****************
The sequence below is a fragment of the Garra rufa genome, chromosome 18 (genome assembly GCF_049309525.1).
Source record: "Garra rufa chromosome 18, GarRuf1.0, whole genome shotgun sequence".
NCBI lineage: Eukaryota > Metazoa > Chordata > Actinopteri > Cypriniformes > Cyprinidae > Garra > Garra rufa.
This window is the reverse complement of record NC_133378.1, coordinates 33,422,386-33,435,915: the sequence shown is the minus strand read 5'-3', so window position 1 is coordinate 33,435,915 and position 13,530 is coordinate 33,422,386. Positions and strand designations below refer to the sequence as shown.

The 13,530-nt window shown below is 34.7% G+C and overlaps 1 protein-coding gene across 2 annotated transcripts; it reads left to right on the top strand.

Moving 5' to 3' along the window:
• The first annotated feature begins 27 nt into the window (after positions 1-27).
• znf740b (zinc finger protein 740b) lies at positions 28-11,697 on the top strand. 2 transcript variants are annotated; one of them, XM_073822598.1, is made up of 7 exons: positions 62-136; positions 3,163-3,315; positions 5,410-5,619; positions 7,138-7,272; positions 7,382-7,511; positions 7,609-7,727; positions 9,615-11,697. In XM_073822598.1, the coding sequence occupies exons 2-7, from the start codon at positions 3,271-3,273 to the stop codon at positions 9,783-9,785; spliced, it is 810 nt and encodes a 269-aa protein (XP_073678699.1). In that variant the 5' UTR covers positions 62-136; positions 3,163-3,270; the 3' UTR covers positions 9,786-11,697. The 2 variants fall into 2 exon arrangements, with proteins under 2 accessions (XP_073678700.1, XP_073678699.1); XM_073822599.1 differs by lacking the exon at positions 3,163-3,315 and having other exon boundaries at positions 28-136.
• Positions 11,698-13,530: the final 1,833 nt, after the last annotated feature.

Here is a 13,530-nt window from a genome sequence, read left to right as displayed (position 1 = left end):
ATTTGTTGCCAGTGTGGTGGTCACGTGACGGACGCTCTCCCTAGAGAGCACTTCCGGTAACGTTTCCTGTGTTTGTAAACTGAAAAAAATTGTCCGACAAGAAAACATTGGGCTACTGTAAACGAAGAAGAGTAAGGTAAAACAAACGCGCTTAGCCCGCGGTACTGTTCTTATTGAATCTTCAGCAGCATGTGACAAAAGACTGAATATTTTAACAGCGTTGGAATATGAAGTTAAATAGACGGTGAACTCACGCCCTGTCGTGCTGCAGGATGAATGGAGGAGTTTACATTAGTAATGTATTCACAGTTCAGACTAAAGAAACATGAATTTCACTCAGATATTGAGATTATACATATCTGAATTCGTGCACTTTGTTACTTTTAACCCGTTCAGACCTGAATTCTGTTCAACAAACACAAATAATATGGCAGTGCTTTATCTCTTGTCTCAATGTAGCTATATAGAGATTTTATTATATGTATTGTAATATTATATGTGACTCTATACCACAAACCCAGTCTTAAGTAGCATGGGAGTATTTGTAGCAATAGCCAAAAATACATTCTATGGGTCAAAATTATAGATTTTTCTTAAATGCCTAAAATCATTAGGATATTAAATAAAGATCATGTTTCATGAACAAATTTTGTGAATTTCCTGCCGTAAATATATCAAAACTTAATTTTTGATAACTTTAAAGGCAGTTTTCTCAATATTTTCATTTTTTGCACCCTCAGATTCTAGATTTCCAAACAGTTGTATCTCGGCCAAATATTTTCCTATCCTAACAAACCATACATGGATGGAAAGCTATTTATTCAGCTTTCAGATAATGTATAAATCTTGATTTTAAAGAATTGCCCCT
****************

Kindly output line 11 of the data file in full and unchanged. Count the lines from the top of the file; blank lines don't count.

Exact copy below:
ATTTGTTGCCAGTGTGGTGGTCACGTGACGGACGCTCTCCCTAGAGAGCACTTCCGGTAACGTTTCCTGTGTTTGTAAACTGAAAAAAATTGTCCGACAAGAAAACATTGGGCTACTGTAAACGAAGAAGAGTAAGGTAAAACAAACGCGCTTAGCCCGCGGTACTGTTCTTATTGAATCTTCAGCAGCATGTGACAAAAGACTGAATATTTTAACAGCGTTGGAATATGAAGTTAAATAGACGGTGAACTCACGCCCTGTCGTGCTGCAGGATGAATGGAGGAGTTTACATTAGTAATGTATTCACAGTTCAGACTAAAGAAACATGAATTTCACTCAGATATTGAGATTATACATATCTGAATTCGTGCACTTTGTTACTTTTAACCCGTTCAGACCTGAATTCTGTTCAACAAACACAAATAATATGGCAGTGCTTTATCTCTTGTCTCAATGTAGCTATATAGAGATTTTATTATATGTATTGTAATATTATATGTGACTCTATACCACAAACCCAGTCTTAAGTAGCATGGGAGTATTTGTAGCAATAGCCAAAAATACATTCTATGGGTCAAAATTATAGATTTTTCTTAAATGCCTAAAATCATTAGGATATTAAATAAAGATCATGTTTCATGAACAAATTTTGTGAATTTCCTGCCGTAAATATATCAAAACTTAATTTTTGATAACTTTAAAGGCAGTTTTCTCAATATTTTCATTTTTTGCACCCTCAGATTCTAGATTTCCAAACAGTTGTATCTCGGCCAAATATTTTCCTATCCTAACAAACCATACATGGATGGAAAGCTATTTATTCAGCTTTCAGATAATGTATAAATCTTGATTTTAAAGAATTGCCCCT